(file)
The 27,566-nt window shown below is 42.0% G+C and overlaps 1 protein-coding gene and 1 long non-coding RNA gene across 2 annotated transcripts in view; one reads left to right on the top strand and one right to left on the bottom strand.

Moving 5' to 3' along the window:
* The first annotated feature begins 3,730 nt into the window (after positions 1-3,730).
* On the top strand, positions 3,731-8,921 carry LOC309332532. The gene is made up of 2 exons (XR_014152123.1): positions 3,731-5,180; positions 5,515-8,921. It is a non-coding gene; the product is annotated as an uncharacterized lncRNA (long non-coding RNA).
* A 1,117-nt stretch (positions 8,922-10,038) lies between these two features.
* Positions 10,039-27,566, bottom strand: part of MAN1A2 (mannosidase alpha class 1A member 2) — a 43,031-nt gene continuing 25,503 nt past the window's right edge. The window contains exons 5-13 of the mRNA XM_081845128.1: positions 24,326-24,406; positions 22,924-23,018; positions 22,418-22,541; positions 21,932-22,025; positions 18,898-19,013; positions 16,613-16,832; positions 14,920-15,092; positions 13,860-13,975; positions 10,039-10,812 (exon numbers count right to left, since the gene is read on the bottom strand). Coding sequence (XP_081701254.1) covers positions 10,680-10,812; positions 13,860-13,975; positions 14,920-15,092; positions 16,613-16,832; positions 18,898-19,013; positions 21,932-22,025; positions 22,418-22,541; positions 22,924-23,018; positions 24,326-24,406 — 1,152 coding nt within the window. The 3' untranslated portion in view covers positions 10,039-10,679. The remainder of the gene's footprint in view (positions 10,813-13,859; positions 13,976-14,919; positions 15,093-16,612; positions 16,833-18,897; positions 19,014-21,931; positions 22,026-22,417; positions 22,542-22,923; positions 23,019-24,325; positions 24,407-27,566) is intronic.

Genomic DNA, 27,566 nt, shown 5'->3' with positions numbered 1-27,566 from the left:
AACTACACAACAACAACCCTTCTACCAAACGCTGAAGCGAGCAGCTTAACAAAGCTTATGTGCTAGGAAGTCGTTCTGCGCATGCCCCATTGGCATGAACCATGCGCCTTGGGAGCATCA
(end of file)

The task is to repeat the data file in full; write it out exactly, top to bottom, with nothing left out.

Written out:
The 27,566-nt window shown below is 42.0% G+C and overlaps 1 protein-coding gene and 1 long non-coding RNA gene across 2 annotated transcripts in view; one reads left to right on the top strand and one right to left on the bottom strand.

Moving 5' to 3' along the window:
* The first annotated feature begins 3,730 nt into the window (after positions 1-3,730).
* On the top strand, positions 3,731-8,921 carry LOC309332532. The gene is made up of 2 exons (XR_014152123.1): positions 3,731-5,180; positions 5,515-8,921. It is a non-coding gene; the product is annotated as an uncharacterized lncRNA (long non-coding RNA).
* A 1,117-nt stretch (positions 8,922-10,038) lies between these two features.
* Positions 10,039-27,566, bottom strand: part of MAN1A2 (mannosidase alpha class 1A member 2) — a 43,031-nt gene continuing 25,503 nt past the window's right edge. The window contains exons 5-13 of the mRNA XM_081845128.1: positions 24,326-24,406; positions 22,924-23,018; positions 22,418-22,541; positions 21,932-22,025; positions 18,898-19,013; positions 16,613-16,832; positions 14,920-15,092; positions 13,860-13,975; positions 10,039-10,812 (exon numbers count right to left, since the gene is read on the bottom strand). Coding sequence (XP_081701254.1) covers positions 10,680-10,812; positions 13,860-13,975; positions 14,920-15,092; positions 16,613-16,832; positions 18,898-19,013; positions 21,932-22,025; positions 22,418-22,541; positions 22,924-23,018; positions 24,326-24,406 — 1,152 coding nt within the window. The 3' untranslated portion in view covers positions 10,039-10,679. The remainder of the gene's footprint in view (positions 10,813-13,859; positions 13,976-14,919; positions 15,093-16,612; positions 16,833-18,897; positions 19,014-21,931; positions 22,026-22,417; positions 22,542-22,923; positions 23,019-24,325; positions 24,407-27,566) is intronic.

Genomic DNA, 27,566 nt, shown 5'->3' with positions numbered 1-27,566 from the left:
AACTACACAACAACAACCCTTCTACCAAACGCTGAAGCGAGCAGCTTAACAAAGCTTATGTGCTAGGAAGTCGTTCTGCGCATGCCCCATTGGCATGAACCATGCGCCTTGGGAGCATCA